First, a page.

The most exciting, tastiest, most versatile of new plants for a kitchen garden are peppers. Sweet or spicy, too hot or soothingly mild, peppers can be used for salsa, savory jelly, and for my favorite dish…stuffed and grilled.
Because Prescott and its surrounding area have a limited growing season for peppers, they should be started indoors eight to 10 weeks before our average last spring frost, around May 8. They can be transplanted to garden soil or containers when daytime temperatures are at least 70°F, and nighttime temperatures are at least 55°F. Peppers can be sown directly into the garden two to four weeks after the risk of frost but will be slow to start without the help of a greenhouse. With a bit of protection, most of our summer fruiting plants can be started now.
I start my first crop of summer vegetables with the help of plant protectors, also called “Wall of Watters.” These mini-greenhouses are filled with water and warm the soil around plants to prevent damage from frost. We have them here at Watters Garden Center, and for less than Amazon’s price.
From personal experience, here are some of my tips and tricks on sowing and growing the best peppers:
Fertilize if your seed-starting medium does not contain fertilizer. However, no fertilization is needed until seedlings develop the second set of leaves, known as “true” leaves.
Use Watters “Flower Power 54” at two-week intervals and your peppers will be larger and overly abundant. Fertilize regularly and your plants will develop sturdier stems and large numbers leaves. Not only do large plants have more fruit-producing potential, the luxuriant leaves provide shade for the fruit, preventing sun scald.
Most peppers start out one color, often green, and ripen to another color. As peppers ripen to their second color, the flavor sweetens, and the nutrients increase. By picking some fruit early, in the first color stage, you send a signal that the plant should create more seeds, which guarantees the continuation of the process of flower, fruit and seed maturity.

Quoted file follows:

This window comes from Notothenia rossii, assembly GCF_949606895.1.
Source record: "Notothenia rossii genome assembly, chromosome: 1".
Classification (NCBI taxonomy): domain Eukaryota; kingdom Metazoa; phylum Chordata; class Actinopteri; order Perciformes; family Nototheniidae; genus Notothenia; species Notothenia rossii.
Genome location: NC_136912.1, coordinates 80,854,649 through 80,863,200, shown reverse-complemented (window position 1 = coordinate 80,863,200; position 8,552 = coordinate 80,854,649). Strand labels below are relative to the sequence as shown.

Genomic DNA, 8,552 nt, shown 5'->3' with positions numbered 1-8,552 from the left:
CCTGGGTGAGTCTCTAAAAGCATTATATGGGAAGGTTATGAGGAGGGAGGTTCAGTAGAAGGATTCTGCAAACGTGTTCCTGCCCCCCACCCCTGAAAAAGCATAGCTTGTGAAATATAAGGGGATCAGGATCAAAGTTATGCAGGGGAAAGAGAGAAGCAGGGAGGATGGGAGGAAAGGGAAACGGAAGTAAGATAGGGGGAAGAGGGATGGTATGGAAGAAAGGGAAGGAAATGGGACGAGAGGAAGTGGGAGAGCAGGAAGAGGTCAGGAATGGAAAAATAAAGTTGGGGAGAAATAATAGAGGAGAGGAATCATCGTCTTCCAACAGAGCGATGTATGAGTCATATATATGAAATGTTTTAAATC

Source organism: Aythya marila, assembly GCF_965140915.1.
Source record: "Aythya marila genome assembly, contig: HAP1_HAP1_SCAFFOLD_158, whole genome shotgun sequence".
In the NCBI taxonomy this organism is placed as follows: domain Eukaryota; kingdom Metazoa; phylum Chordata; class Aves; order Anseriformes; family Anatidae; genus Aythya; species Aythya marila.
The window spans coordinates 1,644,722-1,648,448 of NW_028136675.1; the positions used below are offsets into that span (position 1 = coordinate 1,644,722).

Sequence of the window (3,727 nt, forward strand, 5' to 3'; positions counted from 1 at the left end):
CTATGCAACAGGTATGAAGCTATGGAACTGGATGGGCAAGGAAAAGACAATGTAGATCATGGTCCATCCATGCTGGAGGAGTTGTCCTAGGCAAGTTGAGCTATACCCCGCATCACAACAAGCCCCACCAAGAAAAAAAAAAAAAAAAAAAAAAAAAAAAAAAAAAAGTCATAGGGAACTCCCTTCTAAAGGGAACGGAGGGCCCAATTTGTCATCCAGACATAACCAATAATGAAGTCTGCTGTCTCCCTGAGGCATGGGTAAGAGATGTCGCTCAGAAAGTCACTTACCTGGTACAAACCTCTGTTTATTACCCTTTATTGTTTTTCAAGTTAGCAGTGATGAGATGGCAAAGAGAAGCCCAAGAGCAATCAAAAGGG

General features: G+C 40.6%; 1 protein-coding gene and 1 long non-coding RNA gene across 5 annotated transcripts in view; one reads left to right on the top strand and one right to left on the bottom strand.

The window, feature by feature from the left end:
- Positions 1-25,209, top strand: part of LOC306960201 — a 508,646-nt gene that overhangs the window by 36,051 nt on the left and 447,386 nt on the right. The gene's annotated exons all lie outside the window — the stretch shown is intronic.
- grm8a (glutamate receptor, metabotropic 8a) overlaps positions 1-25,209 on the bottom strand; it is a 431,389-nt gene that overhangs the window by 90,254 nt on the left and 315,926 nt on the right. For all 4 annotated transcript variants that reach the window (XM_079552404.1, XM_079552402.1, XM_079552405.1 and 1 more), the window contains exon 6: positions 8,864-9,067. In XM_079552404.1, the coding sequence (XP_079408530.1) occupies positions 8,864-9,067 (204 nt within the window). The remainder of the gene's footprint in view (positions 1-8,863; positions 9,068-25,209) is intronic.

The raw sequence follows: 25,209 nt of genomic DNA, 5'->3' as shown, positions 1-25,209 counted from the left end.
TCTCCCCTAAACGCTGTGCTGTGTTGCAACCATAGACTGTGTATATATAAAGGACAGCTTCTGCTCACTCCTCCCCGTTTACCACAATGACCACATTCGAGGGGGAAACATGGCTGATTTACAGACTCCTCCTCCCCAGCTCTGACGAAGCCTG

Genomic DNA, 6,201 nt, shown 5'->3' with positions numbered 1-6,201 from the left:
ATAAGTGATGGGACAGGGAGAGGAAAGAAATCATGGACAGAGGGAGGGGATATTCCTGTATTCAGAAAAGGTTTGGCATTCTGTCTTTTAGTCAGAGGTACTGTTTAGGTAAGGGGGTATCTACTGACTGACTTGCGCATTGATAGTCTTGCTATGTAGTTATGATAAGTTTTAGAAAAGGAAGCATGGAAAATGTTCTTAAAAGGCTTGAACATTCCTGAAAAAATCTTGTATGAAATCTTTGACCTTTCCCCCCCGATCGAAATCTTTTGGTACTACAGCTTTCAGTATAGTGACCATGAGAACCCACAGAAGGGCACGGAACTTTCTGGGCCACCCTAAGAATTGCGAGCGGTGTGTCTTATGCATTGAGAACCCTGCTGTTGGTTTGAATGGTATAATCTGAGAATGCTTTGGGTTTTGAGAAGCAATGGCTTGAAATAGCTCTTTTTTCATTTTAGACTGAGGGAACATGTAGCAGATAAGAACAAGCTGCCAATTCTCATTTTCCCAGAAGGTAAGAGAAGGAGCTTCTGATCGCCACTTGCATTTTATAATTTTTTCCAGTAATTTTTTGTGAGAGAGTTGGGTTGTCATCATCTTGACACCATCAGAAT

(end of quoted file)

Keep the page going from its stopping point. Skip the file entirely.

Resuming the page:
Hot, Hotter and Extreme
A class of compounds called capsaicin gives chili peppers their spiciness. Capsaicin occurs mostly in the light-colored ribs inside the pepper. The seeds contain very little or no capsaicin but are often hot because they come in contact with the capsaicin in the ribs.
Capsaicin has several health benefits. Studies show that it can increase metabolism, support appetite suppression, decrease heart disease, reduce pain perception. Oh, and cause heartburn (believe it or not)!
Like your peppers hot? The more mature the fruit, the hotter the pepper. Stress, such as drought, will also make peppers hotter. You can cause stress to the plant by cutting back on watering after fruits have started to develop. Just withhold enough water so the soil stays dry. Don’t allow your peppers to wilt or yields will be reduced significantly.
Aqua Boost prevents milder fruits from wilting. I created this special soil polymer that retains moisture at the plant’s roots in order to reduce wilt, decrease water needs and eliminate stress for sweeter vegetables. Visit the garden center for exact details.
The Scoville Scale, named for its creator Wilbur Scoville, measures the heat of peppers and other spicy foods. Some peppers such as bell peppers are sweet with almost no heat, while others, like the banana pepper, have mild amounts of heat.
Want to kick up the zing? Then go for peppers that are REALLY hot, like the cayenne and the habanero peppers. Peppers grow so well in the summer garden that it’s fun to mix the heat levels and their signature flavors. Guinness World Records regularly ranks the world’s hottest peppers, at over 2,000,000 Scoville units!
Hot Pepper Idea
Dry your hot peppers and then grind them. Place the grind in a shaker and use to spice up pizza, pasta, burgers, etc.
All of the peppers, herbs and vegetables sold at Watters are completely organic with no genetic modifications.
Until next issue, I’ll be here at Watters Garden Center helping gardeners grow better organic peppers. QCBN
By Ken Lain